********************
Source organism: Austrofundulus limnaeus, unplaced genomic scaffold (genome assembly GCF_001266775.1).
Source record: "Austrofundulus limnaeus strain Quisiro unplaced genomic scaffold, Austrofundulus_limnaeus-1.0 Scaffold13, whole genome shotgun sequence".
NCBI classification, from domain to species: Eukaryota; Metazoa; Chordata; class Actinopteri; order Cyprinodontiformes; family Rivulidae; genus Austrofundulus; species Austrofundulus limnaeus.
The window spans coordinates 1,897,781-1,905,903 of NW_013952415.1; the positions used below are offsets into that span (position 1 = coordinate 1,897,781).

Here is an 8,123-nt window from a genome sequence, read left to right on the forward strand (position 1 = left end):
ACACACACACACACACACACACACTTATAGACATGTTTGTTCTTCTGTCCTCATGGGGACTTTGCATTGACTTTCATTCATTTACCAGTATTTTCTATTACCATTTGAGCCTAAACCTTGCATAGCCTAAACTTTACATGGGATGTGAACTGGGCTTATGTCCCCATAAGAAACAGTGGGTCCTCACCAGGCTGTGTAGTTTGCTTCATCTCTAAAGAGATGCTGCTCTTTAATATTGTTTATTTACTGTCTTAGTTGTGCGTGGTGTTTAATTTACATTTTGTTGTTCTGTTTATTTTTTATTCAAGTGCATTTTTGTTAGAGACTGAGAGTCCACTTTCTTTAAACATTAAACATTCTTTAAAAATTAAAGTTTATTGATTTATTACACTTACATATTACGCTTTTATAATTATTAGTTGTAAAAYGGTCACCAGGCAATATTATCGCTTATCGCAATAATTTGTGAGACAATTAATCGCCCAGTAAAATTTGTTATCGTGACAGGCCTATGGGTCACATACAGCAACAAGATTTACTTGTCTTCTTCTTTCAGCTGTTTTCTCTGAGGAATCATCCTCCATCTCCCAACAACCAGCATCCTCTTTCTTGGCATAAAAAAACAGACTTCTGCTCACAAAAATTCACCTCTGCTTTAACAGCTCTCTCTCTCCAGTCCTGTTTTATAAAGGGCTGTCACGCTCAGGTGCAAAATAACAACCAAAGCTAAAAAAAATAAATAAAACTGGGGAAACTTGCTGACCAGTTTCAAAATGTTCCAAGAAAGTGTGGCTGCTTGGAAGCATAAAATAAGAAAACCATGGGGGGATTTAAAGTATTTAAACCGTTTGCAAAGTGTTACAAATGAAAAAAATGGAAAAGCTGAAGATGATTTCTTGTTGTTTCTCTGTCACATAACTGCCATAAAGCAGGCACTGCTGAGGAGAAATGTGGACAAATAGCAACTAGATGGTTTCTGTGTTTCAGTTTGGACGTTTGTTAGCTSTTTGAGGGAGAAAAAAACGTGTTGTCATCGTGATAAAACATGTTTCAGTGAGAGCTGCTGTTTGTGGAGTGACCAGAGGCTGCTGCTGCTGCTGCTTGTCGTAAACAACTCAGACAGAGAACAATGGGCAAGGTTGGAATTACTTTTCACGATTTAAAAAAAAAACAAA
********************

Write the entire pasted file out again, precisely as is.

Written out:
Source organism: Austrofundulus limnaeus, unplaced genomic scaffold (genome assembly GCF_001266775.1).
Source record: "Austrofundulus limnaeus strain Quisiro unplaced genomic scaffold, Austrofundulus_limnaeus-1.0 Scaffold13, whole genome shotgun sequence".
NCBI classification, from domain to species: Eukaryota; Metazoa; Chordata; class Actinopteri; order Cyprinodontiformes; family Rivulidae; genus Austrofundulus; species Austrofundulus limnaeus.
The window spans coordinates 1,897,781-1,905,903 of NW_013952415.1; the positions used below are offsets into that span (position 1 = coordinate 1,897,781).

Here is an 8,123-nt window from a genome sequence, read left to right on the forward strand (position 1 = left end):
ACACACACACACACACACACACACTTATAGACATGTTTGTTCTTCTGTCCTCATGGGGACTTTGCATTGACTTTCATTCATTTACCAGTATTTTCTATTACCATTTGAGCCTAAACCTTGCATAGCCTAAACTTTACATGGGATGTGAACTGGGCTTATGTCCCCATAAGAAACAGTGGGTCCTCACCAGGCTGTGTAGTTTGCTTCATCTCTAAAGAGATGCTGCTCTTTAATATTGTTTATTTACTGTCTTAGTTGTGCGTGGTGTTTAATTTACATTTTGTTGTTCTGTTTATTTTTTATTCAAGTGCATTTTTGTTAGAGACTGAGAGTCCACTTTCTTTAAACATTAAACATTCTTTAAAAATTAAAGTTTATTGATTTATTACACTTACATATTACGCTTTTATAATTATTAGTTGTAAAAYGGTCACCAGGCAATATTATCGCTTATCGCAATAATTTGTGAGACAATTAATCGCCCAGTAAAATTTGTTATCGTGACAGGCCTATGGGTCACATACAGCAACAAGATTTACTTGTCTTCTTCTTTCAGCTGTTTTCTCTGAGGAATCATCCTCCATCTCCCAACAACCAGCATCCTCTTTCTTGGCATAAAAAAACAGACTTCTGCTCACAAAAATTCACCTCTGCTTTAACAGCTCTCTCTCTCCAGTCCTGTTTTATAAAGGGCTGTCACGCTCAGGTGCAAAATAACAACCAAAGCTAAAAAAAATAAATAAAACTGGGGAAACTTGCTGACCAGTTTCAAAATGTTCCAAGAAAGTGTGGCTGCTTGGAAGCATAAAATAAGAAAACCATGGGGGGATTTAAAGTATTTAAACCGTTTGCAAAGTGTTACAAATGAAAAAAATGGAAAAGCTGAAGATGATTTCTTGTTGTTTCTCTGTCACATAACTGCCATAAAGCAGGCACTGCTGAGGAGAAATGTGGACAAATAGCAACTAGATGGTTTCTGTGTTTCAGTTTGGACGTTTGTTAGCTSTTTGAGGGAGAAAAAAACGTGTTGTCATCGTGATAAAACATGTTTCAGTGAGAGCTGCTGTTTGTGGAGTGACCAGAGGCTGCTGCTGCTGCTGCTTGTCGTAAACAACTCAGACAGAGAACAATGGGCAAGGTTGGAATTACTTTTCACGATTTAAAAAAAAAACAAA